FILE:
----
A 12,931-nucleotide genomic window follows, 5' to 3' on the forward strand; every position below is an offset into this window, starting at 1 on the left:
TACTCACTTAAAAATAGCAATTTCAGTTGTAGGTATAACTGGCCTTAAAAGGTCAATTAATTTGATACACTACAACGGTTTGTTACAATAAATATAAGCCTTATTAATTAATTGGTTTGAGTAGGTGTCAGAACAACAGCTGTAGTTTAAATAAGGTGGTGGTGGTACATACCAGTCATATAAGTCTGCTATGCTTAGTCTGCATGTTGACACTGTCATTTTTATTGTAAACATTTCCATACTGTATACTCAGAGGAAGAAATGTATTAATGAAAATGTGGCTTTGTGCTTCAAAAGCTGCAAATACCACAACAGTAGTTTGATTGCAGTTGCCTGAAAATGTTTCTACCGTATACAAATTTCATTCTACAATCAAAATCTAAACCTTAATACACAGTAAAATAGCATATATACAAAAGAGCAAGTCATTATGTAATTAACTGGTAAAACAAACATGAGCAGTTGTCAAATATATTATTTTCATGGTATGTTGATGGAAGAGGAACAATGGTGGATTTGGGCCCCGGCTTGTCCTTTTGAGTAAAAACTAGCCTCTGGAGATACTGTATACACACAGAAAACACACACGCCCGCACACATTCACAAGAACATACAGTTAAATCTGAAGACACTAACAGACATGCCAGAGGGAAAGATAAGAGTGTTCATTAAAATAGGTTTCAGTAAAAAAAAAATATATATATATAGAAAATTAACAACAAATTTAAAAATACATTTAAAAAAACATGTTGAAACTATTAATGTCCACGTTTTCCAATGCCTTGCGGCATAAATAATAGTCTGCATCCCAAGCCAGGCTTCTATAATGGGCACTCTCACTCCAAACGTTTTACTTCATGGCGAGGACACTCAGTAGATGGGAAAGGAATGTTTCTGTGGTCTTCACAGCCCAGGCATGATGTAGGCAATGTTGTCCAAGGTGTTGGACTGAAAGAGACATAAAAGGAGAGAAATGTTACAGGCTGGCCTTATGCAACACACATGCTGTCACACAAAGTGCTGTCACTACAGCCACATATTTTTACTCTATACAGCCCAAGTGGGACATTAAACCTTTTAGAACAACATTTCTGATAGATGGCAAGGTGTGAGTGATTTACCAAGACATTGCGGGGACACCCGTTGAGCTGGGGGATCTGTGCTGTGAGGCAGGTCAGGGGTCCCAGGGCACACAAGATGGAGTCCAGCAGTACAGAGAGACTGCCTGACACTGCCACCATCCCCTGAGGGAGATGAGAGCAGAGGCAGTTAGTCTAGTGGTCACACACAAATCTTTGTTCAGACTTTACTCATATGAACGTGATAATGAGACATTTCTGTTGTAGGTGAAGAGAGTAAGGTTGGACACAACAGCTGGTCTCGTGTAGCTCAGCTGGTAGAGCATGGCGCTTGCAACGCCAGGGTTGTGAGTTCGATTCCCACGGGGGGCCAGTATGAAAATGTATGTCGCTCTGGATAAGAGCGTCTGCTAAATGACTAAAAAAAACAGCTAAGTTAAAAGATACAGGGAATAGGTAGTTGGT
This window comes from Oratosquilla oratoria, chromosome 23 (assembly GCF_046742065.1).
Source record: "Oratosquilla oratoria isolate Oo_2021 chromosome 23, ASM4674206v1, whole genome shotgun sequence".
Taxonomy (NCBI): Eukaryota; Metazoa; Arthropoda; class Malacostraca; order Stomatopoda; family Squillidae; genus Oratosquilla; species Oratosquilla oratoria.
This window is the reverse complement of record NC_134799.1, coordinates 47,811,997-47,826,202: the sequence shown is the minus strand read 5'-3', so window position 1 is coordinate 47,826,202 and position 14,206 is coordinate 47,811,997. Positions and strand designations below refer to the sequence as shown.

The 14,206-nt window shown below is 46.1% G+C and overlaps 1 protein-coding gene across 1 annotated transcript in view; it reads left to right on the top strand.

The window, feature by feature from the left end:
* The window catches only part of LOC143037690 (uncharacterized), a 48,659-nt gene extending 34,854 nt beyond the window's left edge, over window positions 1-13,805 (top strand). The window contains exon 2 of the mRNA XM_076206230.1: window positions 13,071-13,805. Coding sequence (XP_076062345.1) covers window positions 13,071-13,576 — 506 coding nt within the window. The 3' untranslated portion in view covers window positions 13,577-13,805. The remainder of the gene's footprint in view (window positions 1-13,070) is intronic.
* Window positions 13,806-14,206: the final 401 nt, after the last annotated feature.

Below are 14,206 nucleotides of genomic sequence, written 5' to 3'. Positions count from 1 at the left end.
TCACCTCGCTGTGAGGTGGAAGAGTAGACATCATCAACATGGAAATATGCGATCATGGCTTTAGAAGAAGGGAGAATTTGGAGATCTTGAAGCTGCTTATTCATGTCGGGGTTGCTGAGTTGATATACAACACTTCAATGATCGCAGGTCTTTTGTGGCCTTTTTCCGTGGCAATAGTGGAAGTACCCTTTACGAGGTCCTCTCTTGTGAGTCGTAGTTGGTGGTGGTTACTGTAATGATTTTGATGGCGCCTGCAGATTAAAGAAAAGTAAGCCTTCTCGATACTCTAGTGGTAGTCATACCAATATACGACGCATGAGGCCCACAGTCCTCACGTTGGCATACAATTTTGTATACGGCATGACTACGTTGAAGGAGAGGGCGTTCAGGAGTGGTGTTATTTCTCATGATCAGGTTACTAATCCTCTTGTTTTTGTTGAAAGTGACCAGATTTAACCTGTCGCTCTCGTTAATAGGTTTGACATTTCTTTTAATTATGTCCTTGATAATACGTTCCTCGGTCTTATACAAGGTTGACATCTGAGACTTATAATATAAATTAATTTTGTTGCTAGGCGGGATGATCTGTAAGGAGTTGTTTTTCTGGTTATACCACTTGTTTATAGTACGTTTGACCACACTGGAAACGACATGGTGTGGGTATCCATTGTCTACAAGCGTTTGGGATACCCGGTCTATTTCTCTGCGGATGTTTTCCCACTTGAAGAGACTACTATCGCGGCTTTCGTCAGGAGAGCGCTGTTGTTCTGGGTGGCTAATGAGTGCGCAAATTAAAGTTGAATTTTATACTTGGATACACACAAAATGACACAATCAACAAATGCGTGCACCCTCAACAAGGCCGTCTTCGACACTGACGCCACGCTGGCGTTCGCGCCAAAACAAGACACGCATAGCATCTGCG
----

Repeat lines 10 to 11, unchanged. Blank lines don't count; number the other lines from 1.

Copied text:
* Window positions 13,806-14,206: the final 401 nt, after the last annotated feature.

Below are 14,206 nucleotides of genomic sequence, written 5' to 3'. Positions count from 1 at the left end.